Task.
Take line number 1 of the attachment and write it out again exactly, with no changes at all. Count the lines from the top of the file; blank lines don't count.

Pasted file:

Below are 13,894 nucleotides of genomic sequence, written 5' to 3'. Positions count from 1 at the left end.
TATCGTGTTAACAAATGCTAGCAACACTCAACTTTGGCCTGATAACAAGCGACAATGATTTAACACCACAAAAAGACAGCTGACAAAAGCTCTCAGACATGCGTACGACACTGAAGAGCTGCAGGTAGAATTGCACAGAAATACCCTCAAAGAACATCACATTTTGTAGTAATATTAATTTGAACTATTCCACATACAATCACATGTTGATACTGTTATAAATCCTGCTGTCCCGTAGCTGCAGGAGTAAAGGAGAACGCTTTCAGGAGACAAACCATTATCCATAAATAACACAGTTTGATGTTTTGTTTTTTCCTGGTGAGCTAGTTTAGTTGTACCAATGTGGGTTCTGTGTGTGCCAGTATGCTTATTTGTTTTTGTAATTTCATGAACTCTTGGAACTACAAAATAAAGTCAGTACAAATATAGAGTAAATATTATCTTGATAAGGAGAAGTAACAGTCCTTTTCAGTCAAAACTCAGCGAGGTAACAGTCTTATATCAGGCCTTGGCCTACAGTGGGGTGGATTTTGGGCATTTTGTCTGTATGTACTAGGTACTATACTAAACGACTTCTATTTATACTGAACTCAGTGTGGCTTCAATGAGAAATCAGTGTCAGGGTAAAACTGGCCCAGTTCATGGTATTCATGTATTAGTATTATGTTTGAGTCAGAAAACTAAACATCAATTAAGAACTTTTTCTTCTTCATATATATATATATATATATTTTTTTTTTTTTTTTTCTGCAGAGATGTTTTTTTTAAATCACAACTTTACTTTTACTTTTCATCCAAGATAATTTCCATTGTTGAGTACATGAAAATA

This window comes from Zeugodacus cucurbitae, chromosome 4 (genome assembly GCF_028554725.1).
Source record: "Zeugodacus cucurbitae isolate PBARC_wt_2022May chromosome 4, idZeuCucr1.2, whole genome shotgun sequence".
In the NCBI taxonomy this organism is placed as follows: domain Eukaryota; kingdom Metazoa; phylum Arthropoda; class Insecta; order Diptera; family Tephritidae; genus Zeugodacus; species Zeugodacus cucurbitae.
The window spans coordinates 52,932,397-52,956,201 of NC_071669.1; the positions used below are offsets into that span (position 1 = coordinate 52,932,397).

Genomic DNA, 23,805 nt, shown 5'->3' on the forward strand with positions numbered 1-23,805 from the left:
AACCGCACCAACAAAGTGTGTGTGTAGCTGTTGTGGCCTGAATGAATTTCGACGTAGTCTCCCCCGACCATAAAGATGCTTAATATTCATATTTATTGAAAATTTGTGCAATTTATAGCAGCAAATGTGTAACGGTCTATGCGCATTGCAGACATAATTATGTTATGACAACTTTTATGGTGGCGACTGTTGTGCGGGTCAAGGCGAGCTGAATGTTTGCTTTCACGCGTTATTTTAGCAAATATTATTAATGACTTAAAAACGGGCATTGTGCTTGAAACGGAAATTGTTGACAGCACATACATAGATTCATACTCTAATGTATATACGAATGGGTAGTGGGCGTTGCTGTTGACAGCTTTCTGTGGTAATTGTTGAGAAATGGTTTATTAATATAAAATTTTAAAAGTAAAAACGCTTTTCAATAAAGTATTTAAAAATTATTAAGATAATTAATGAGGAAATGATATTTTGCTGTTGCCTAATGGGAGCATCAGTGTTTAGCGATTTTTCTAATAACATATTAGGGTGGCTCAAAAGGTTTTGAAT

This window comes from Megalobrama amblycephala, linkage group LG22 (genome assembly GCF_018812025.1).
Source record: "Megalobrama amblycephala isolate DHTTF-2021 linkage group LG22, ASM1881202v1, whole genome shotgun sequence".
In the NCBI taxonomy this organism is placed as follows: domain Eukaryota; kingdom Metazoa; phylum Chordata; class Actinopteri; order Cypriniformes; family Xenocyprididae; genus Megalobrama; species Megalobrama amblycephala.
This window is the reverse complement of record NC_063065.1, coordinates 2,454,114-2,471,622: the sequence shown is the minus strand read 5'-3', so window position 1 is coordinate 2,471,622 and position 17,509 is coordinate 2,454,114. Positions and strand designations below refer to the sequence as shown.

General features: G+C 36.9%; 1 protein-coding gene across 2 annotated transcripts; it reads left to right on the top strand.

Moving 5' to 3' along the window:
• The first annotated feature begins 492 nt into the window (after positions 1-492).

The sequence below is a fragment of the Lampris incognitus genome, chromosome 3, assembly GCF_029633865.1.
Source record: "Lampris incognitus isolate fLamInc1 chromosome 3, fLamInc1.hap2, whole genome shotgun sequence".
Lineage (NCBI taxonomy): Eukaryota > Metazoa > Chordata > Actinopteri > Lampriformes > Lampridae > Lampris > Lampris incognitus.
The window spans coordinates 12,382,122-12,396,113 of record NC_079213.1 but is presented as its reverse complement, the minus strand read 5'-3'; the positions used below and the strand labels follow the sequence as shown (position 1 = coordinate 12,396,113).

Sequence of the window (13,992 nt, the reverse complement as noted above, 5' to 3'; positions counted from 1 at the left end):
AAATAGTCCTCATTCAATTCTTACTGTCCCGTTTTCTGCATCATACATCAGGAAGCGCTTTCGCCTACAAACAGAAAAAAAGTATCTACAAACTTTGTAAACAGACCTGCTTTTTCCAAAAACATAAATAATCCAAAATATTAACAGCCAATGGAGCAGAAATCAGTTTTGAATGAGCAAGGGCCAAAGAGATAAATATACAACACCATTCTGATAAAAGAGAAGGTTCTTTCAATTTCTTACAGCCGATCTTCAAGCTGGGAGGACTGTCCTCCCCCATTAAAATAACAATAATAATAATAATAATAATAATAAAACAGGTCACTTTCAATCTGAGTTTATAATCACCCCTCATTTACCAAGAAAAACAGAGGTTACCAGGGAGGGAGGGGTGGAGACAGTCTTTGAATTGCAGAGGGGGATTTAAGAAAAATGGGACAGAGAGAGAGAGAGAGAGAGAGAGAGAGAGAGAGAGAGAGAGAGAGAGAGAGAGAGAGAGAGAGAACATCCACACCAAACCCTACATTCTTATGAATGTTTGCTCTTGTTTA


Below are 13,894 nucleotides of genomic sequence, written 5' to 3'. Positions count from 1 at the left end.